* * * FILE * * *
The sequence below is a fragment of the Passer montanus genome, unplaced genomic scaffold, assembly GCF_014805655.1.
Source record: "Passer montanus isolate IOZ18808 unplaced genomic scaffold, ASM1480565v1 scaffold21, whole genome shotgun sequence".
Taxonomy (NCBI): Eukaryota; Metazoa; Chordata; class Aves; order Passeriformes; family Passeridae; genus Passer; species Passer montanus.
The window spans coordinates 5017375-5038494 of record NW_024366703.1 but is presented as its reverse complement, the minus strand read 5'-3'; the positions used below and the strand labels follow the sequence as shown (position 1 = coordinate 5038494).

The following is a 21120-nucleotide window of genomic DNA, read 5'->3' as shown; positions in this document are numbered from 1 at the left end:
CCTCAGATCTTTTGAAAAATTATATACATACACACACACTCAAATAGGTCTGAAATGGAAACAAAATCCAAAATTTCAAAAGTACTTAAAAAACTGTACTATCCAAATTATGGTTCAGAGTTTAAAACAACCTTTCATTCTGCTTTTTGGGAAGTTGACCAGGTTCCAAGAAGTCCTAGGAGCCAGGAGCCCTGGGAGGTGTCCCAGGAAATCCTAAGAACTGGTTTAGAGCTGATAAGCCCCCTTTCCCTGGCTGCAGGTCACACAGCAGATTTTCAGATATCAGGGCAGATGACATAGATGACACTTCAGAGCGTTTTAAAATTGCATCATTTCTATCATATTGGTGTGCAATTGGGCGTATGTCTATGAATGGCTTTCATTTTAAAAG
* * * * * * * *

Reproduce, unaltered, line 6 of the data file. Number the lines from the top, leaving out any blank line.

CCTCAGATCTTTTGAAAAATTATATACATACACACACACTCAAATAGGTCTGAAATGGAAACAAAATCCAAAATTTCAAAAGTACTTAAAAAACTGTACTATCCAAATTATGGTTCAGAGTTTAAAACAACCTTTCATTCTGCTTTTTGGGAAGTTGACCAGGTTCCAAGAAGTCCTAGGAGCCAGGAGCCCTGGGAGGTGTCCCAGGAAATCCTAAGAACTGGTTTAGAGCTGATAAGCCCCCTTTCCCTGGCTGCAGGTCACACAGCAGATTTTCAGATATCAGGGCAGATGACATAGATGACACTTCAGAGCGTTTTAAAATTGCATCATTTCTATCATATTGGTGTGCAATTGGGCGTATGTCTATGAATGGCTTTCATTTTAAAAG